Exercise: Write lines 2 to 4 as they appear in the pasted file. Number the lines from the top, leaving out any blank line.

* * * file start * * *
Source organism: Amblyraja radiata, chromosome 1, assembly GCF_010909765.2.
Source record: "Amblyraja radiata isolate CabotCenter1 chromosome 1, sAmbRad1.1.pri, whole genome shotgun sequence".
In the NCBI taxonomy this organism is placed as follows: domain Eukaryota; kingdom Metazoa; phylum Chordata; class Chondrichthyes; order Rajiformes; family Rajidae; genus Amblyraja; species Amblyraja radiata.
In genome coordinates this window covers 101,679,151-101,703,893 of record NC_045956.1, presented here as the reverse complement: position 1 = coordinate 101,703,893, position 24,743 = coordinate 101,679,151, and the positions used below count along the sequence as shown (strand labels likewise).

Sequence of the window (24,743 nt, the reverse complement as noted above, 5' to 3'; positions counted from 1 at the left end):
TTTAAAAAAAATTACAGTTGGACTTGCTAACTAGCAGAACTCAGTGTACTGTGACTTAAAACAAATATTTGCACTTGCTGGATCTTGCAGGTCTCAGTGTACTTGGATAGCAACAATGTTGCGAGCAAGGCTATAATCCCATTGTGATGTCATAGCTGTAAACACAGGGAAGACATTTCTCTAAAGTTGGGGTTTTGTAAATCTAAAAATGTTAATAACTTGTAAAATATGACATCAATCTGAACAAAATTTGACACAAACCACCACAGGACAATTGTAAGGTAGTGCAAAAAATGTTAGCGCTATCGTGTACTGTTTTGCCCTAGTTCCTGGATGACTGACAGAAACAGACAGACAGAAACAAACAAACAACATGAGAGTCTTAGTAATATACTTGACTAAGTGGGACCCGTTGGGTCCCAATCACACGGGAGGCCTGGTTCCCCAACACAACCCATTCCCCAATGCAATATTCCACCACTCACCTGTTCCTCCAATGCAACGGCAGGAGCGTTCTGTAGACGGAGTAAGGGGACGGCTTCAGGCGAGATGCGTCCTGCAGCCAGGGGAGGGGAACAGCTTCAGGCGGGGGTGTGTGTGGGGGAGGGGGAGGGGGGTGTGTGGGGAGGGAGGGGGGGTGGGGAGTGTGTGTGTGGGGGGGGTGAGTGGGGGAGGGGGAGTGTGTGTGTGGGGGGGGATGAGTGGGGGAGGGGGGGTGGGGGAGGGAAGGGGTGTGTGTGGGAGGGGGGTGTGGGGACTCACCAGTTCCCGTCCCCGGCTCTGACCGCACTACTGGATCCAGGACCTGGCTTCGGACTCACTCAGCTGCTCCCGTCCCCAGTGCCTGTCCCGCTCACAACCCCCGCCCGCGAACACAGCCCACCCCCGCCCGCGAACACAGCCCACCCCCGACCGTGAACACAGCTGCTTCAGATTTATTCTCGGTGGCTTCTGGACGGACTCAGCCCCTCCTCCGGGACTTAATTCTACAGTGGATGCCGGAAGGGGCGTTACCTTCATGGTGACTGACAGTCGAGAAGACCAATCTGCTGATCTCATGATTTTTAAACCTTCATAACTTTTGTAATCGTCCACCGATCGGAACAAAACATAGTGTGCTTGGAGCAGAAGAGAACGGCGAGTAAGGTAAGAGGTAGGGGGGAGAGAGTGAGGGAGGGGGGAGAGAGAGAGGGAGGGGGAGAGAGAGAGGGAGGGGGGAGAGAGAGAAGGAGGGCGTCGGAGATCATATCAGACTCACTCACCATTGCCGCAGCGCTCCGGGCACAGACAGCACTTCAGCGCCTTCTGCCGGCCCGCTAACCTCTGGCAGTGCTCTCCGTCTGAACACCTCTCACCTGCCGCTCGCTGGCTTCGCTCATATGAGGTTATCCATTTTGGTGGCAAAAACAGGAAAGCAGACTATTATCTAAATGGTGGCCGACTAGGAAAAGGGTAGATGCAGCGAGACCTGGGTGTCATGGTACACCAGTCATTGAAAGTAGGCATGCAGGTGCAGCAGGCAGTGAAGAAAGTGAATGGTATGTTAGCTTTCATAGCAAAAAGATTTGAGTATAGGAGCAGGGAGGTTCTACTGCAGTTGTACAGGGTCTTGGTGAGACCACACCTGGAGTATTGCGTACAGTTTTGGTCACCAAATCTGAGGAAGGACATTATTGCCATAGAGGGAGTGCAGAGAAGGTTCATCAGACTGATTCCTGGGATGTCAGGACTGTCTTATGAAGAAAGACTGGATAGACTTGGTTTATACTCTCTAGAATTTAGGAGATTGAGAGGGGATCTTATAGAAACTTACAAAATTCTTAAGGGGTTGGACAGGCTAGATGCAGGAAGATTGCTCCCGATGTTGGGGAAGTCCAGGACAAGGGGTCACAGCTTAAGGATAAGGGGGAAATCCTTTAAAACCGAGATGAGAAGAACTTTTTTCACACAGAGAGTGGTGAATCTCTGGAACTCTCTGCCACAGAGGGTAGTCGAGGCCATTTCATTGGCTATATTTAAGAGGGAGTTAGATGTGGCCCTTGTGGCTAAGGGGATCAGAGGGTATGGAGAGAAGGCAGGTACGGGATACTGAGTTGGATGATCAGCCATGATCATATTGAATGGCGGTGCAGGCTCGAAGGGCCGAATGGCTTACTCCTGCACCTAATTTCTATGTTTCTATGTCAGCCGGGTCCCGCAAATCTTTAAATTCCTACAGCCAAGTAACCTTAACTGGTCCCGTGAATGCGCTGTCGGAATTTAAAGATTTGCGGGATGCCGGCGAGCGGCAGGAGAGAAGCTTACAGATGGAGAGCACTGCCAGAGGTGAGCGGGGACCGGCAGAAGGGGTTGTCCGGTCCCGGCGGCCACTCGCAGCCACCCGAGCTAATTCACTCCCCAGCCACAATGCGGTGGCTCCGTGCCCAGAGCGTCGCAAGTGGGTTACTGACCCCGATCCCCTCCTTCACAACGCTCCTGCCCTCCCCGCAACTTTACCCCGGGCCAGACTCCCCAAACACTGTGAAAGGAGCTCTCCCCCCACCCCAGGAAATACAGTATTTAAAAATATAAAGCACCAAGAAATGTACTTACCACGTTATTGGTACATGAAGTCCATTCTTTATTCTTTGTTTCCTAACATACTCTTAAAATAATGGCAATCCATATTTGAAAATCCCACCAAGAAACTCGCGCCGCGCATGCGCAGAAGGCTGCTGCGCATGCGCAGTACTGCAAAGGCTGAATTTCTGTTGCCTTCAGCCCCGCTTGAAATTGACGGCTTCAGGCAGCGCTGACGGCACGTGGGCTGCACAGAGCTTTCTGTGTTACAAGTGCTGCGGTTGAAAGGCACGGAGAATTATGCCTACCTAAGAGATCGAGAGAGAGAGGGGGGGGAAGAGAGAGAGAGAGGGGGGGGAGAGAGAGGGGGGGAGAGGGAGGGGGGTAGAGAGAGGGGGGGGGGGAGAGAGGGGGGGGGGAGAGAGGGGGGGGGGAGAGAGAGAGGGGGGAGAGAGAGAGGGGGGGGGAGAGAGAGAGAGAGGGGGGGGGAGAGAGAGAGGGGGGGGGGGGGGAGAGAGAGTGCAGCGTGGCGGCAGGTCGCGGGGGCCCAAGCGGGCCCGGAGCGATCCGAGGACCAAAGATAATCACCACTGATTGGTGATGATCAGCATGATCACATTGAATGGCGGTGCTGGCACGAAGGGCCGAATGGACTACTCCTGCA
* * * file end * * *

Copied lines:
Source record: "Amblyraja radiata isolate CabotCenter1 chromosome 1, sAmbRad1.1.pri, whole genome shotgun sequence".
In the NCBI taxonomy this organism is placed as follows: domain Eukaryota; kingdom Metazoa; phylum Chordata; class Chondrichthyes; order Rajiformes; family Rajidae; genus Amblyraja; species Amblyraja radiata.
In genome coordinates this window covers 101,679,151-101,703,893 of record NC_045956.1, presented here as the reverse complement: position 1 = coordinate 101,703,893, position 24,743 = coordinate 101,679,151, and the positions used below count along the sequence as shown (strand labels likewise).